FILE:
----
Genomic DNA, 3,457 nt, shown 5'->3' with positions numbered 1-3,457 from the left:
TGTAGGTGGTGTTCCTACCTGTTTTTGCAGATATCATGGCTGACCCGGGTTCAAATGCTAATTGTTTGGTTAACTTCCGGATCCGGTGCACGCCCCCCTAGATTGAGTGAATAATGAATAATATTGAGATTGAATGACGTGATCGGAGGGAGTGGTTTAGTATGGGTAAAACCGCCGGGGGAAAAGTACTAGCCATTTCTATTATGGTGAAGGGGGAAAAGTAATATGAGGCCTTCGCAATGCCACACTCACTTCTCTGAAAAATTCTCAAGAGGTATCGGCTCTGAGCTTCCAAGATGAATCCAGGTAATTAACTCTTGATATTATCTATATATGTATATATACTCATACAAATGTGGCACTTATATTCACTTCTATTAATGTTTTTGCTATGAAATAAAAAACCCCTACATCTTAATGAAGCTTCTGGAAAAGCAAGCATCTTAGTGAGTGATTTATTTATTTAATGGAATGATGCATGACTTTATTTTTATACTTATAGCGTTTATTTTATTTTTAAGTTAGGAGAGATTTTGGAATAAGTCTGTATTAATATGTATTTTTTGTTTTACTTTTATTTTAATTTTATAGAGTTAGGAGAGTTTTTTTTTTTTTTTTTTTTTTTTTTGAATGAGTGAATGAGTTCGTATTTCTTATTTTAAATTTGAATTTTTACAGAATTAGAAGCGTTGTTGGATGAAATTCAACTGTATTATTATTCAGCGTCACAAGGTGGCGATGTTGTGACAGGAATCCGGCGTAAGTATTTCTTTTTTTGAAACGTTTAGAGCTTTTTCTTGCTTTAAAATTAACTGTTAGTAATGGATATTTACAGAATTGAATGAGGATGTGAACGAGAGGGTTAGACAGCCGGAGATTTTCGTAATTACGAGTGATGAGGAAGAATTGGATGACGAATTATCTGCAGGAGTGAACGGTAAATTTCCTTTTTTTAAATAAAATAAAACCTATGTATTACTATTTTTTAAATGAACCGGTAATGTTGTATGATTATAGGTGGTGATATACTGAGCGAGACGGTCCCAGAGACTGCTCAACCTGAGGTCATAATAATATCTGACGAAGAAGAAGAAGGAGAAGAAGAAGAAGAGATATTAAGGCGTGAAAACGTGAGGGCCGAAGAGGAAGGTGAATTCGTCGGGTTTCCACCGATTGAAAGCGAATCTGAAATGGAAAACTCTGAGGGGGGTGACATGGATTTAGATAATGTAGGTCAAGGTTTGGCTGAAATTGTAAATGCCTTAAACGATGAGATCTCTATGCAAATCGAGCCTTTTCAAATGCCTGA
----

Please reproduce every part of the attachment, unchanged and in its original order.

Genomic DNA, 3,457 nt, shown 5'->3' with positions numbered 1-3,457 from the left:
TGTAGGTGGTGTTCCTACCTGTTTTTGCAGATATCATGGCTGACCCGGGTTCAAATGCTAATTGTTTGGTTAACTTCCGGATCCGGTGCACGCCCCCCTAGATTGAGTGAATAATGAATAATATTGAGATTGAATGACGTGATCGGAGGGAGTGGTTTAGTATGGGTAAAACCGCCGGGGGAAAAGTACTAGCCATTTCTATTATGGTGAAGGGGGAAAAGTAATATGAGGCCTTCGCAATGCCACACTCACTTCTCTGAAAAATTCTCAAGAGGTATCGGCTCTGAGCTTCCAAGATGAATCCAGGTAATTAACTCTTGATATTATCTATATATGTATATATACTCATACAAATGTGGCACTTATATTCACTTCTATTAATGTTTTTGCTATGAAATAAAAAACCCCTACATCTTAATGAAGCTTCTGGAAAAGCAAGCATCTTAGTGAGTGATTTATTTATTTAATGGAATGATGCATGACTTTATTTTTATACTTATAGCGTTTATTTTATTTTTAAGTTAGGAGAGATTTTGGAATAAGTCTGTATTAATATGTATTTTTTGTTTTACTTTTATTTTAATTTTATAGAGTTAGGAGAGTTTTTTTTTTTTTTTTTTTTTTTTTTGAATGAGTGAATGAGTTCGTATTTCTTATTTTAAATTTGAATTTTTACAGAATTAGAAGCGTTGTTGGATGAAATTCAACTGTATTATTATTCAGCGTCACAAGGTGGCGATGTTGTGACAGGAATCCGGCGTAAGTATTTCTTTTTTTGAAACGTTTAGAGCTTTTTCTTGCTTTAAAATTAACTGTTAGTAATGGATATTTACAGAATTGAATGAGGATGTGAACGAGAGGGTTAGACAGCCGGAGATTTTCGTAATTACGAGTGATGAGGAAGAATTGGATGACGAATTATCTGCAGGAGTGAACGGTAAATTTCCTTTTTTTAAATAAAATAAAACCTATGTATTACTATTTTTTAAATGAACCGGTAATGTTGTATGATTATAGGTGGTGATATACTGAGCGAGACGGTCCCAGAGACTGCTCAACCTGAGGTCATAATAATATCTGACGAAGAAGAAGAAGGAGAAGAAGAAGAAGAGATATTAAGGCGTGAAAACGTGAGGGCCGAAGAGGAAGGTGAATTCGTCGGGTTTCCACCGATTGAAAGCGAATCTGAAATGGAAAACTCTGAGGGGGGTGACATGGATTTAGATAATGTAGGTCAAGGTTTGGCTGAAATTGTAAATGCCTTAAACGATGAGATCTCTATGCAAATCGAGCCTTTTCAAATGCCTGA